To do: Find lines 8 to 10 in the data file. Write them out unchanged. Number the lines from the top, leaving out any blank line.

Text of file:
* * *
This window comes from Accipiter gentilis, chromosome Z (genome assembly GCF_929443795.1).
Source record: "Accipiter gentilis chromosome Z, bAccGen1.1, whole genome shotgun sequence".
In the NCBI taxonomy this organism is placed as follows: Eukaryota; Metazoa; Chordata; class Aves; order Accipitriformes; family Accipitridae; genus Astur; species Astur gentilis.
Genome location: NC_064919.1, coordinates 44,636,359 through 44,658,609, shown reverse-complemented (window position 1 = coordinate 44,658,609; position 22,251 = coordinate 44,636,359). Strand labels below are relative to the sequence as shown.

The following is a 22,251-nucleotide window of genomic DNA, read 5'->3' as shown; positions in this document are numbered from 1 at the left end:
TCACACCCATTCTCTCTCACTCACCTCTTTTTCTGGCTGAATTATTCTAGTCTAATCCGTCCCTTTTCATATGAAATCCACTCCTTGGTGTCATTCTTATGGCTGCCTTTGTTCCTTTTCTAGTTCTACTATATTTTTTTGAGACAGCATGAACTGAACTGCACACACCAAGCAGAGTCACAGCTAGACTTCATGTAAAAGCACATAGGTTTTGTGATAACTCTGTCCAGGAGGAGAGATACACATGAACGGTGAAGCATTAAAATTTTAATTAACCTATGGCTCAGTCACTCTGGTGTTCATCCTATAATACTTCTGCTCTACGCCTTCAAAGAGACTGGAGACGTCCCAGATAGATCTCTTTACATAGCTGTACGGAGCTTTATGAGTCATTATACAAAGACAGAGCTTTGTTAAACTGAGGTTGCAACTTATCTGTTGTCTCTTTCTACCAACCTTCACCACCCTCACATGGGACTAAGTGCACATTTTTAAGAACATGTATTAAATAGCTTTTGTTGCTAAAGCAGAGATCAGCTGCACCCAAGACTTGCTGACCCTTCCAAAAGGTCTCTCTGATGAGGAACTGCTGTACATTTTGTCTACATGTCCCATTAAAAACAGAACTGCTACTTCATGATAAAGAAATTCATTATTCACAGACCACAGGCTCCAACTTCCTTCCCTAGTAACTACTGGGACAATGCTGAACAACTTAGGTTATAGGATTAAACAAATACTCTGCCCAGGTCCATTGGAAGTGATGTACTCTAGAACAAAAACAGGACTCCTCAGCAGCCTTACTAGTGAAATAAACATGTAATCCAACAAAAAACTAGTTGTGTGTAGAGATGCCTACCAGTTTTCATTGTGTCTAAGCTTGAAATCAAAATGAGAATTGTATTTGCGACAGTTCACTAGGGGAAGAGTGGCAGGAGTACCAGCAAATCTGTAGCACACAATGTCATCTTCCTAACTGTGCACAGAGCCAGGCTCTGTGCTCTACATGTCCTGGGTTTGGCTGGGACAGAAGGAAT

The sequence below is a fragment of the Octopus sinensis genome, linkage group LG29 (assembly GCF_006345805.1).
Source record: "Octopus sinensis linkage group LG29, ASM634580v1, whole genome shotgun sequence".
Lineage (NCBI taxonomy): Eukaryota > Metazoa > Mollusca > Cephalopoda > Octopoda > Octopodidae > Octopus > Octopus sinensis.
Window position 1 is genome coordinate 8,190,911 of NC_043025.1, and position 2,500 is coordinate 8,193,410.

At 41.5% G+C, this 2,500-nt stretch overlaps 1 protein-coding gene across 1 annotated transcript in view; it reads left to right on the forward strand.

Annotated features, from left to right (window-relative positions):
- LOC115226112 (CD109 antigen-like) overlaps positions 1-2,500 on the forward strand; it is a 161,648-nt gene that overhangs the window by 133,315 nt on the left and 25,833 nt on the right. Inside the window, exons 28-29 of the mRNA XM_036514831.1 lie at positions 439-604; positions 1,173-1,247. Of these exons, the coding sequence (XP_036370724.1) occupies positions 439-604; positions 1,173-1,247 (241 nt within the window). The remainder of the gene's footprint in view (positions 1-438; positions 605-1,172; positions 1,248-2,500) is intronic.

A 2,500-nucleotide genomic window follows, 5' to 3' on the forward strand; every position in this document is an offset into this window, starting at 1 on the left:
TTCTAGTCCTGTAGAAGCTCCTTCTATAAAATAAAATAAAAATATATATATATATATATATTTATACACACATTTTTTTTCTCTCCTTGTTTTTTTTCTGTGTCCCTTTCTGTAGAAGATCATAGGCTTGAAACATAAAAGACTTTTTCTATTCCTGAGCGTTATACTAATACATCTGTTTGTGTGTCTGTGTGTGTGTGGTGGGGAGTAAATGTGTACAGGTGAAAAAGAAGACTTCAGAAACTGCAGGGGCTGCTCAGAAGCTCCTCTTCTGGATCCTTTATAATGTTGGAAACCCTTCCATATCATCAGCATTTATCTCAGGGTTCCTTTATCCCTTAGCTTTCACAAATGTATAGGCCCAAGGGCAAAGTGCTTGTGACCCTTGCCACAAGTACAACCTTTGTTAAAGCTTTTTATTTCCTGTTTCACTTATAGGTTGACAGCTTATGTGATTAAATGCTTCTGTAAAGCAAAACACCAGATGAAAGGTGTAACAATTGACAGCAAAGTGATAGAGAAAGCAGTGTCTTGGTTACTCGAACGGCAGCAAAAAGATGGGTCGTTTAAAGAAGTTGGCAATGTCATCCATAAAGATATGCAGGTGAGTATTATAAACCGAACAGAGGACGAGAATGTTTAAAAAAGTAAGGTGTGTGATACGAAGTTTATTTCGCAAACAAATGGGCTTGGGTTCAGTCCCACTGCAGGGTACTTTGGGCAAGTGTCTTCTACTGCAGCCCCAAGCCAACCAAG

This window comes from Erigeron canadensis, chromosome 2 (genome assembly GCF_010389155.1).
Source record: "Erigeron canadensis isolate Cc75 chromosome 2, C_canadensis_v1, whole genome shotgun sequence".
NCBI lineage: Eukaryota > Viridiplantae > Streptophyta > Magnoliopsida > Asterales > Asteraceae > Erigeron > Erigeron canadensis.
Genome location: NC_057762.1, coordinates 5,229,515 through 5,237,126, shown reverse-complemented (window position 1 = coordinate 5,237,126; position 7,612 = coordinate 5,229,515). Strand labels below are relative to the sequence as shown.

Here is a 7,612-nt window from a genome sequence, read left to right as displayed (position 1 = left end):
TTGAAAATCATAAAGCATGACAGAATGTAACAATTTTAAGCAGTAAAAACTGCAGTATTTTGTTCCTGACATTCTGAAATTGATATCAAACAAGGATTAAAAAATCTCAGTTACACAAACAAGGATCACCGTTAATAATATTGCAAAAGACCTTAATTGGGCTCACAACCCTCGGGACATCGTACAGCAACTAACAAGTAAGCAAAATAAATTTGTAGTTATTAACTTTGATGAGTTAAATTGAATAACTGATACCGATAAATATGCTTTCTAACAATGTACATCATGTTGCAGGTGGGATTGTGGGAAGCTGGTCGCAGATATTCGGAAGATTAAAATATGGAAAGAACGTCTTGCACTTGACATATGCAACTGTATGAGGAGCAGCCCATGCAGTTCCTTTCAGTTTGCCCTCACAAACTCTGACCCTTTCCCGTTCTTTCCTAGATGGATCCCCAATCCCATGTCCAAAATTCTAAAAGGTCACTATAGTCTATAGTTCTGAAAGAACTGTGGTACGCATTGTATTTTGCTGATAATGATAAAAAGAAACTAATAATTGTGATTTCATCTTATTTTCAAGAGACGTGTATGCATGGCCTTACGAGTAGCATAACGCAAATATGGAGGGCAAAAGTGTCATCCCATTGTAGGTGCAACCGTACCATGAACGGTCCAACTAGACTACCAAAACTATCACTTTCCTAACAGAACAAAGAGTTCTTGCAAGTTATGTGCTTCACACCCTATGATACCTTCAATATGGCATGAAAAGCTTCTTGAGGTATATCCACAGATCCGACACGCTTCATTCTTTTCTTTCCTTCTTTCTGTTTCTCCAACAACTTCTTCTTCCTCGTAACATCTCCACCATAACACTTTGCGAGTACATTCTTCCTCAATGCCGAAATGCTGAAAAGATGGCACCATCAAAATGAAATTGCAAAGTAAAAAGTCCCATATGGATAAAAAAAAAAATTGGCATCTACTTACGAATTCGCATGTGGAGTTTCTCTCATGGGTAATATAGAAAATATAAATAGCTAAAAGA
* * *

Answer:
Source record: "Octopus sinensis linkage group LG29, ASM634580v1, whole genome shotgun sequence".
Lineage (NCBI taxonomy): Eukaryota > Metazoa > Mollusca > Cephalopoda > Octopoda > Octopodidae > Octopus > Octopus sinensis.
Window position 1 is genome coordinate 8,190,911 of NC_043025.1, and position 2,500 is coordinate 8,193,410.